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Alberta government reducing corporate tax

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The UCP government has reduced Alberta’s corporate tax rate from 11 per cent to 10 per cent as part of the ongoing Job Creation Tax Cut.

This scheduled tax reduction, effective Jan. 1, improves Alberta’s competitiveness and encourages businesses to invest and hire in the province, the government said in a release Wednesday.

“It will take time to reverse the damage done to Alberta’s economy, but we are seeing positive signs that the Job Creation Tax Cut is working,” said Finance Minister Travis Toews. “We expect more good news of increased investment as the rate continues to decrease and businesses make new plans. We will continue to work to attract investment to Alberta.”

Canadian Natural Resources Limited (CNRL) announced plans to expand its operations in response to the Job Creation Tax Cut. In early December, CNRL increased its 2020 capital budget by $250 million, which they estimate will create about 1,000 new full-time jobs for Albertans.

Telus also announced a $16-billion investment in Alberta over the next five years connecting businesses and homes across the province to fibre and preparing for 5G. The investment comes with an anticipated 5,000 jobs over the course of the project.

“By lowering taxes on job creators, the Alberta government is trying to get Albertans back to work the right way. These tax reductions will help Albertans get back on their feet and get ahead,” says Canadian Taxpayers Federation, Alberta director, Franco Terrazzano.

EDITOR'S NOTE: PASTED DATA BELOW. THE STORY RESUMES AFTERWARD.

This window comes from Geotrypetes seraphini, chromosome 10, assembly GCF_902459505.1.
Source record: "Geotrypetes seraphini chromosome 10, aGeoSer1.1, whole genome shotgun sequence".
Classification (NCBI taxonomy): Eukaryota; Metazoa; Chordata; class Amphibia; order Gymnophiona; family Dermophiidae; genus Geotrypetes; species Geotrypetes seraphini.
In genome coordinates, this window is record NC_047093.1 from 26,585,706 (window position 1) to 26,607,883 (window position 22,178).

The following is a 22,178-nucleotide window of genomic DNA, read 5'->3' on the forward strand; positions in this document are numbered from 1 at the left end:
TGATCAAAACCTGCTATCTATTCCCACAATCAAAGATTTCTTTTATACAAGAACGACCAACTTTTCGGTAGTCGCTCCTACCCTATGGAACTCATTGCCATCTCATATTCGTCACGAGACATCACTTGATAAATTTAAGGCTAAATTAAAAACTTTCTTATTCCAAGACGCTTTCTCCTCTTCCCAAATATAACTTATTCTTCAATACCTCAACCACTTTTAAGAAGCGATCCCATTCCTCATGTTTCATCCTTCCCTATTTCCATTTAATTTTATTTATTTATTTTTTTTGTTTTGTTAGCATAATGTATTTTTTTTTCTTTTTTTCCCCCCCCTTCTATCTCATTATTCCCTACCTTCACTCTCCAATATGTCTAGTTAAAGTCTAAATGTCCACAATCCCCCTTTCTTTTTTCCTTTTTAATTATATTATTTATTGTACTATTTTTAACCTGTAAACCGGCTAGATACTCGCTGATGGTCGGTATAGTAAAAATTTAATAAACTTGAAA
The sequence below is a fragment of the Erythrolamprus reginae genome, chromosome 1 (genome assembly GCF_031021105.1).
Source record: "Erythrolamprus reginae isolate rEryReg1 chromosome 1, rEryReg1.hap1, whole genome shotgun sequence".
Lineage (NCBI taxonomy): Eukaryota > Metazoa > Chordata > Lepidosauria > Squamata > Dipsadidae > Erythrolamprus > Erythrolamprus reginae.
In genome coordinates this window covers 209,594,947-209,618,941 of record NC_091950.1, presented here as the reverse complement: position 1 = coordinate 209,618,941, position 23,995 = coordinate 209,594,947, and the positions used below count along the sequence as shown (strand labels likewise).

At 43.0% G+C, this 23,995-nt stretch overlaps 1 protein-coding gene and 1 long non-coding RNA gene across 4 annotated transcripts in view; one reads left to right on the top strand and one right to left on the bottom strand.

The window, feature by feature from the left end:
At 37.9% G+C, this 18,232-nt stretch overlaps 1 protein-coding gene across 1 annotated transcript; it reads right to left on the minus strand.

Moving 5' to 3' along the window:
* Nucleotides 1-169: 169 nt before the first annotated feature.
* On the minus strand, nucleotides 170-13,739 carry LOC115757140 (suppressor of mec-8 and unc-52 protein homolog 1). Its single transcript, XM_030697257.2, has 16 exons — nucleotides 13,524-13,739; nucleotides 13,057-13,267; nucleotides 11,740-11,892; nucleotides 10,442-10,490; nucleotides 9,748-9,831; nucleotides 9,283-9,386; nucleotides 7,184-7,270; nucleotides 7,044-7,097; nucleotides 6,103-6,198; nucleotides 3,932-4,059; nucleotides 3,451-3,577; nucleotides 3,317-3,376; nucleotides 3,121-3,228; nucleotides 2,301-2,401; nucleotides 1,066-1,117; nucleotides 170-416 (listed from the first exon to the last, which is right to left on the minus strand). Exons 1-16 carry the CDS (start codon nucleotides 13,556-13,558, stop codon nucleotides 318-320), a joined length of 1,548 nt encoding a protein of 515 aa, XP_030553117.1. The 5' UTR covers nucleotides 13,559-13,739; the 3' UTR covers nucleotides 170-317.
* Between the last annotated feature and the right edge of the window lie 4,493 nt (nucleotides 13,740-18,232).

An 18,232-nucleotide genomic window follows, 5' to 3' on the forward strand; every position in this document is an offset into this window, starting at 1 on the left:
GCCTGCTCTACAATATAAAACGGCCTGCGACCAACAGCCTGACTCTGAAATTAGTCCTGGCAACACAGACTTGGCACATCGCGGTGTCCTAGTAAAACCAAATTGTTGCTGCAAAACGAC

Alberta’s general corporate income tax rate is the lowest in Canada. Alberta’s combined federal-provincial corporate tax rate will be lower than that of 44 U.S. states when it reaches 8.0 per cent on Jan. 1, 2022.

The province says non-residential investment in Alberta’s business sector was up by 4.7 per cent year-over-year in the third quarter of 2019, the first annual increase since the second quarter of 2018.

With strong growth in housing starts through the summer, investment in residential construction has improved by more than 21 per cent in 2019 from the multi-year lows seen in late 2018, according to the UCP government.

Building permits, a leading indicator of construction activity, have improved in three of the last four months and were up 3.8 per cent year-over-year in October.

In October, home sales rebounded by more than 11 per cent since they reached an eight-year low in February. Compared to the same month last year, home sales were up by 8.8 per cent.

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Province steps up with $2.7M investment for 20 beds at OSMH – OrilliaMatters

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Earlier this week, the provincial government announced it would be providing $116.5 million to create up to 766 more beds at 32 hospitals and alternate health facilities across the province. 

Simcoe North MPP Jill Dunlop explained what that investment means to Orillia.

She said the province will be providing up to $2,718,000 to Orillia’s Soldiers’ Memorial Hospital (OSMH) for up to 20 total patient beds.